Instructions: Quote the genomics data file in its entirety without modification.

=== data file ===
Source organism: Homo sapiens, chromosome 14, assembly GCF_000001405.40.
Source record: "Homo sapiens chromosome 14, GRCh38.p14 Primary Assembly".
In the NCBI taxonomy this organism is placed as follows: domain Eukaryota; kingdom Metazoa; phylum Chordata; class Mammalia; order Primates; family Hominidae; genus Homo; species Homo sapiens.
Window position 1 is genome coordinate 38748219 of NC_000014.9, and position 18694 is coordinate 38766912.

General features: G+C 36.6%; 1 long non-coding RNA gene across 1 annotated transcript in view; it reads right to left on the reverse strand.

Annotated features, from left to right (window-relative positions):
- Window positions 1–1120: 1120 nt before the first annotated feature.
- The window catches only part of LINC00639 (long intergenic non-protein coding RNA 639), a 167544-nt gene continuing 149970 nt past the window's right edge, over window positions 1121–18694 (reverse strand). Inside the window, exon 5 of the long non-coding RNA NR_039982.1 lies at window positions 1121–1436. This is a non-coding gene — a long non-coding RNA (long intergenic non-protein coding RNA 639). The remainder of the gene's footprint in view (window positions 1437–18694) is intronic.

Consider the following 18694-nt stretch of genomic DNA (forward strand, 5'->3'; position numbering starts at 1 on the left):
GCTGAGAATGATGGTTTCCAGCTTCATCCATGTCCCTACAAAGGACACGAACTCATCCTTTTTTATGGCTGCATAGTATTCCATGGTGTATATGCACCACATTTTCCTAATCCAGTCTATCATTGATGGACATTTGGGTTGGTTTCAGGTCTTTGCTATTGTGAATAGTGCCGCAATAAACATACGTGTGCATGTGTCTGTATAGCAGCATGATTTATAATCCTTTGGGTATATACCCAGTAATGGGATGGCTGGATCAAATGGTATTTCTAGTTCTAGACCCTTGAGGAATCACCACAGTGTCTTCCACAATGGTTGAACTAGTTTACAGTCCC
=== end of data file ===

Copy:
Source organism: Homo sapiens, chromosome 14, assembly GCF_000001405.40.
Source record: "Homo sapiens chromosome 14, GRCh38.p14 Primary Assembly".
In the NCBI taxonomy this organism is placed as follows: domain Eukaryota; kingdom Metazoa; phylum Chordata; class Mammalia; order Primates; family Hominidae; genus Homo; species Homo sapiens.
Window position 1 is genome coordinate 38748219 of NC_000014.9, and position 18694 is coordinate 38766912.

General features: G+C 36.6%; 1 long non-coding RNA gene across 1 annotated transcript in view; it reads right to left on the reverse strand.

Annotated features, from left to right (window-relative positions):
- Window positions 1–1120: 1120 nt before the first annotated feature.
- The window catches only part of LINC00639 (long intergenic non-protein coding RNA 639), a 167544-nt gene continuing 149970 nt past the window's right edge, over window positions 1121–18694 (reverse strand). Inside the window, exon 5 of the long non-coding RNA NR_039982.1 lies at window positions 1121–1436. This is a non-coding gene — a long non-coding RNA (long intergenic non-protein coding RNA 639). The remainder of the gene's footprint in view (window positions 1437–18694) is intronic.

Consider the following 18694-nt stretch of genomic DNA (forward strand, 5'->3'; position numbering starts at 1 on the left):
GCTGAGAATGATGGTTTCCAGCTTCATCCATGTCCCTACAAAGGACACGAACTCATCCTTTTTTATGGCTGCATAGTATTCCATGGTGTATATGCACCACATTTTCCTAATCCAGTCTATCATTGATGGACATTTGGGTTGGTTTCAGGTCTTTGCTATTGTGAATAGTGCCGCAATAAACATACGTGTGCATGTGTCTGTATAGCAGCATGATTTATAATCCTTTGGGTATATACCCAGTAATGGGATGGCTGGATCAAATGGTATTTCTAGTTCTAGACCCTTGAGGAATCACCACAGTGTCTTCCACAATGGTTGAACTAGTTTACAGTCCC